Can I have your number?

Write a function that accepts an array of 10 integers (between 0 and 9), that returns a string of those numbers in the form of a phone number.

The returned format must be correct in order to complete this challenge.
Don't forget the space after the closing parentheses!

Today's challenge comes from user xDranik on Codewars

Thank you to CodeWars, who has licensed redistribution of this challenge under the 2-Clause BSD License!

Want to propose a challenge for a future post? Email yo+challenge@dev.to with your suggestions!

twitter logo DISCUSS (20)
markdown guide
 

I think this challenge description is very country specific, as every country has a different way of formatting these.

 

I agree with the other commentors that we need an example in the post to make it easier to understand! Especially with all the different ways telephone numbers are handled country to country.

Luckily the linked Codewars page has an example!

createPhoneNumber([1, 2, 3, 4, 5, 6, 7, 8, 9, 0]) // => returns "(123) 456-7890"
 

JavaScript

I assumed the US phone number format that is (XXX) XXX-XXXX

const formatNumber = numbers => {

  let phoneNumber = "";

  // prerequisites:
  //   - input must be an array
  //   - with 10 elements
  //   - each element will be a single digit number
  if (
    Array.isArray(numbers) &&
    numbers.length === 10 &&
    numbers.every(n => n > -1 && n < 10)
  ) {
    // break the phone number into parts and generate the formmated string
    const areaCode = numbers.slice(0,3).join('');
    const firstPart = numbers.slice(3,6).join('');
    const secondPart = numbers.slice(6).join('');
    phoneNumber = `(${areaCode}) ${firstPart}-${secondPart}`;
  }

  return phoneNumber;
}

Live demo on CodePen (with an alternative version in one line).

 
 

No real reason. Both do the same, the first one is more verbose and easier to understand. I deleted the one-line one to avoid any confusion.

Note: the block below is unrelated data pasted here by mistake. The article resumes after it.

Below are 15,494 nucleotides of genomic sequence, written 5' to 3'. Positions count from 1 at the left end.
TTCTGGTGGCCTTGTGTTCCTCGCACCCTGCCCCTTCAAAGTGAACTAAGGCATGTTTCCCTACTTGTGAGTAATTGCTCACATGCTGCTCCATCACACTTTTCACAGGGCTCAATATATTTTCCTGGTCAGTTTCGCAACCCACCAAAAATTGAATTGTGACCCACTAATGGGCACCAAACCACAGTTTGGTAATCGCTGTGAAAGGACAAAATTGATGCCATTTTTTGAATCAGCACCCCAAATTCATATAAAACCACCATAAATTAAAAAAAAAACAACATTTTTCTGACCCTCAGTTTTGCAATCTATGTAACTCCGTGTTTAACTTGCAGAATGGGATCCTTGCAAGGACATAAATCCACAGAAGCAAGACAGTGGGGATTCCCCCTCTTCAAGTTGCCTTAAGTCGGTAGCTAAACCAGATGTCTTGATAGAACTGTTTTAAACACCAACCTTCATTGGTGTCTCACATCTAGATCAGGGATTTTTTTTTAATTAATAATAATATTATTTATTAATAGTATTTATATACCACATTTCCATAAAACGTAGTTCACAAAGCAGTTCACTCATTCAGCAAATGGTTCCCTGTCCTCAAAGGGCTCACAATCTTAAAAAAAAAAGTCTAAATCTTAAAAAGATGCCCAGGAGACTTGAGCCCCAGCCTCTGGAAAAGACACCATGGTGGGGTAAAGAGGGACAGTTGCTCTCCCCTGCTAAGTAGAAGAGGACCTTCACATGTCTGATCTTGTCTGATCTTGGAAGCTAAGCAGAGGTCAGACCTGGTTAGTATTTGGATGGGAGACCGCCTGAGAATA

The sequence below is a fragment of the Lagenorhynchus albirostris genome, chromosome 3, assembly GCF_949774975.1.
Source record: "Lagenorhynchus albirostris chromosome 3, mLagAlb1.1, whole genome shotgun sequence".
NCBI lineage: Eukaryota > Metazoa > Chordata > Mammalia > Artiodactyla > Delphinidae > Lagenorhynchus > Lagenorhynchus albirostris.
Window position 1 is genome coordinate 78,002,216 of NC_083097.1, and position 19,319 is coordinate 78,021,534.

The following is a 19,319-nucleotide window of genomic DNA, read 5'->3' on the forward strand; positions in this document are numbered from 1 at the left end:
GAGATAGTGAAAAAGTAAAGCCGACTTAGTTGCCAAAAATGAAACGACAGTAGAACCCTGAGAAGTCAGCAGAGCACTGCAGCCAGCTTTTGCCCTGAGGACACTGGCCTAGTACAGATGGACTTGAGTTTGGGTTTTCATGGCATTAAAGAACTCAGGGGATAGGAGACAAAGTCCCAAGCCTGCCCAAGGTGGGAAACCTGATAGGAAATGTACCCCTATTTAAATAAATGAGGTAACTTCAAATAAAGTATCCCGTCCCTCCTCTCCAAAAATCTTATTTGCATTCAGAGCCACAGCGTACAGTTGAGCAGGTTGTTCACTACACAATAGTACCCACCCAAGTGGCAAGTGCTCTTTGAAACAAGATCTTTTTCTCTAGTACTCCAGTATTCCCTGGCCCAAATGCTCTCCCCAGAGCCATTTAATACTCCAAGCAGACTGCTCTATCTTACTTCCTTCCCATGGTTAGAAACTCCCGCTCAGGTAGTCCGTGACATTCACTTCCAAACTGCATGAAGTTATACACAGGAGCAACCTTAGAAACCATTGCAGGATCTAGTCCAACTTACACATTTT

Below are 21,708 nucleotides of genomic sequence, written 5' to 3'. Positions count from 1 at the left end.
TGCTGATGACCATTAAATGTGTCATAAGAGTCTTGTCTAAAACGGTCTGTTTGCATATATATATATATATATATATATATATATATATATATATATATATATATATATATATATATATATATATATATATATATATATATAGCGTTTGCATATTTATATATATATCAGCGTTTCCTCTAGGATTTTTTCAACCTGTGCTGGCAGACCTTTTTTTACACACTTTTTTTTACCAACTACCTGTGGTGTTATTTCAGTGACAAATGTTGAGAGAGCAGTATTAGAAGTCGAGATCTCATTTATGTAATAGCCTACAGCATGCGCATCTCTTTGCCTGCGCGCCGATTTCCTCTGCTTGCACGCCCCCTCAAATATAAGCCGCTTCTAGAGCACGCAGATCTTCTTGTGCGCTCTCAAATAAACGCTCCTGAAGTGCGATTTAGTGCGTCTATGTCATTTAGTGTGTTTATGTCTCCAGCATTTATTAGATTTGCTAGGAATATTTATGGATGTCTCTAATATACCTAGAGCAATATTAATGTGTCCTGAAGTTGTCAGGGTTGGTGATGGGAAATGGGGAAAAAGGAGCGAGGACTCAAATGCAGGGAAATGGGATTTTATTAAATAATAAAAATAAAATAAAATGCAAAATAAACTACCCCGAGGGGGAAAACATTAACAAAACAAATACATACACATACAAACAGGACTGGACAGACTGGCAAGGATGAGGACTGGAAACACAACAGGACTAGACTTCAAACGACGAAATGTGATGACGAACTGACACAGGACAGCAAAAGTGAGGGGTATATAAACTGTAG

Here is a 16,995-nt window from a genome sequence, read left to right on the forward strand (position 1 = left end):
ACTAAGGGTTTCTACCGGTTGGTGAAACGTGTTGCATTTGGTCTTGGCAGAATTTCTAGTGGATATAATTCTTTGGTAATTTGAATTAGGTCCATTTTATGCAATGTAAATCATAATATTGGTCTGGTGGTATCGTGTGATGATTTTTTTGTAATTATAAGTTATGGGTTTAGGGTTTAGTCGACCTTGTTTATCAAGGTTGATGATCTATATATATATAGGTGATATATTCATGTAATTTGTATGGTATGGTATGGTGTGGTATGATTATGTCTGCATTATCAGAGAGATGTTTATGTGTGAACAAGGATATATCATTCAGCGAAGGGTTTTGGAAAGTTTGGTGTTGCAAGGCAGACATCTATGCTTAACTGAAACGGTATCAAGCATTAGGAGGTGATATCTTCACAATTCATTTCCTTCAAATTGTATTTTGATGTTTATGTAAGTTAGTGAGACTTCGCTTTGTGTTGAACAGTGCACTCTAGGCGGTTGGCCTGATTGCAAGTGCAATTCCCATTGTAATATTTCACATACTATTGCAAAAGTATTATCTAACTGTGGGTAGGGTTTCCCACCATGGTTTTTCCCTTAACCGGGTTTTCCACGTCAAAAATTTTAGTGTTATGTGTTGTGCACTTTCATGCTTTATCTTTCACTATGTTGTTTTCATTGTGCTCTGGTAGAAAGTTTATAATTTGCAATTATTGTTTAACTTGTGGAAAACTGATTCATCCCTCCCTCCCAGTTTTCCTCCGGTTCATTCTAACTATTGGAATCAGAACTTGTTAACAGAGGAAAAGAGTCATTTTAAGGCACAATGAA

Nim

import strutils
from sequtils import map

const phone_number = @[1, 2, 3, 4, 5, 6, 7, 8, 9, 0]

proc createPhoneNumber(numbers: seq[int]): string =
  if len(numbers) < 10:
    raise newException(ValueError, "invalid length provided to createPhoneNumber(), requires 10 digits")

  return "($#$#$#) $#$#$#-$#$#$#$#" % numbers.map(proc (p: int): string = intToStr(p))



# Run
echo createPhoneNumber(phone_number)
 

Well I think I've found my new language I want to learn.

 

Could you provide an example? The length and format tends to differ in different countries.
In Costa Rice, for example, it might be 8 or 11 numbers long; as in 8765-4321, or, with the country code, (+506) 8765-4321. Either way it’s not 10 characters.
Thanks!

 

Erlang: (in the REPL)

Num = [8,0,0,5,5,5,1,2,1,2].
io:format("(~B~B~B) ~B~B~B-~B~B~B~B~n", Num).
(800) 555-1212
ok

Or you can use io_lib:format and assign the result to a variable instead.

Checking for valid input is fairly trivial, but the Erlang convention is to assume that something this far into the system is okay, and correct for the error by dying and letting the supervisor deal with it.

 

python3

#!/usr/bin/env python3


def createPhoneNumber(array_of_integers):
    return "(%s%s%s) %s%s%s-%s%s%s%s" % tuple(array_of_integers)


if __name__ == '__main__':
    print(createPhoneNumber([1, 2, 3, 4, 5, 6, 7, 8, 9, 0]))
 
#! /usr/bin/perl
use warnings;
use strict;

sub phone_num {
    local $" = "";
    "(@_[0 .. 2]) @_[3..5]-@_[6..9]"
}

use Test::More tests => 1;
is phone_num(0 .. 9), '(012) 345-6789';

The special variable $" is used to separate arrays interpolated in double quotes. By default, it contains a space, but we need the numbers to be adjacent, so we set it locally (i.e. in a dynamic scope) to an empty string.

Another possible short solution is

sub phone_num {
    "(012) 345-6789" =~ s/(\d)/$_[$1]/gr
}

The substitution replaces each digit in the template string with the corresponding element of the @_ array which keeps the list of the subroutine arguments. /g means "global", it's needed to replace all the digits, not just the first one. The /r means "return" - normally, a substitution changes the bound left-hand side value, but with /r, it just returns the value.

 

Nice, basically what I got. sprintf works as well.

#!/usr/bin/env perl

use strict;
use warnings;

sub createPhoneNumber {
    sprintf "(%s%s%s) %s%s%s-%s%s%s%s", @_;
    # local $" = "";
    # "(@_[0..2]) @_[3..5]-@_[6..9]";
}

print createPhoneNumber(1, 2, 3, 4, 5, 6, 7, 8, 9, 0) . "\n";

The regex solution was pretty interesting. Thanks for the explanation!

 

That's not the first time a challenge is not well explained. You need to grab the whole problem description here to let people give possible solutions. I like these challenges but need a good and clear description of the problem, why don't connect to codewars directly?